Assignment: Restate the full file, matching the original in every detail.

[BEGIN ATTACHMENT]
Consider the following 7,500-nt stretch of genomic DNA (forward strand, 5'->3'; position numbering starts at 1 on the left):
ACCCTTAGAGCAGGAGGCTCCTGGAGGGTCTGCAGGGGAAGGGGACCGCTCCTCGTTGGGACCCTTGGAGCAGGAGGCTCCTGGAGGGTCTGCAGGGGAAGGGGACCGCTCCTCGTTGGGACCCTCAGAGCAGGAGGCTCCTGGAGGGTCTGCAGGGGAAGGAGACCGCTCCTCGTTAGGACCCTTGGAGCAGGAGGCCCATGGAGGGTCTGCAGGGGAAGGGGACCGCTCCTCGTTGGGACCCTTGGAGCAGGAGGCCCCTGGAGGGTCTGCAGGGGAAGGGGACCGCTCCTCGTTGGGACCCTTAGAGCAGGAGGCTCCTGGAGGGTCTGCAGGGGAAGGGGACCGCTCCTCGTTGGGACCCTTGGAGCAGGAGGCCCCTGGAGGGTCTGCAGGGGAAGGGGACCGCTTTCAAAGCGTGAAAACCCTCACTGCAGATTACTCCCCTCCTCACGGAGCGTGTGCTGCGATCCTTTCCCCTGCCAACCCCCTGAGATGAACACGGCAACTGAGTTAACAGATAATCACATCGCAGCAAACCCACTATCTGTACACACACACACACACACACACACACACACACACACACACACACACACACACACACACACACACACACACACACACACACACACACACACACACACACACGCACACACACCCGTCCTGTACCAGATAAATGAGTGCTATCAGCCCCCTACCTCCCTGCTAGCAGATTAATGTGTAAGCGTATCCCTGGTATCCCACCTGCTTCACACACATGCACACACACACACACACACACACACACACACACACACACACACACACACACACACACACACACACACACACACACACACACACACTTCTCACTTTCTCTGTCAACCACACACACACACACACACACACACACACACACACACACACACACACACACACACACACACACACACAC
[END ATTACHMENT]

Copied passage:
Consider the following 7,500-nt stretch of genomic DNA (forward strand, 5'->3'; position numbering starts at 1 on the left):
ACCCTTAGAGCAGGAGGCTCCTGGAGGGTCTGCAGGGGAAGGGGACCGCTCCTCGTTGGGACCCTTGGAGCAGGAGGCTCCTGGAGGGTCTGCAGGGGAAGGGGACCGCTCCTCGTTGGGACCCTCAGAGCAGGAGGCTCCTGGAGGGTCTGCAGGGGAAGGAGACCGCTCCTCGTTAGGACCCTTGGAGCAGGAGGCCCATGGAGGGTCTGCAGGGGAAGGGGACCGCTCCTCGTTGGGACCCTTGGAGCAGGAGGCCCCTGGAGGGTCTGCAGGGGAAGGGGACCGCTCCTCGTTGGGACCCTTAGAGCAGGAGGCTCCTGGAGGGTCTGCAGGGGAAGGGGACCGCTCCTCGTTGGGACCCTTGGAGCAGGAGGCCCCTGGAGGGTCTGCAGGGGAAGGGGACCGCTTTCAAAGCGTGAAAACCCTCACTGCAGATTACTCCCCTCCTCACGGAGCGTGTGCTGCGATCCTTTCCCCTGCCAACCCCCTGAGATGAACACGGCAACTGAGTTAACAGATAATCACATCGCAGCAAACCCACTATCTGTACACACACACACACACACACACACACACACACACACACACACACACACACACACACACACACACACACACACACACACACACACACACACACACACACACGCACACACACCCGTCCTGTACCAGATAAATGAGTGCTATCAGCCCCCTACCTCCCTGCTAGCAGATTAATGTGTAAGCGTATCCCTGGTATCCCACCTGCTTCACACACATGCACACACACACACACACACACACACACACACACACACACACACACACACACACACACACACACACACACACACACACACACACACTTCTCACTTTCTCTGTCAACCACACACACACACACACACACACACACACACACACACACACACACACACACACACACACACACACACAC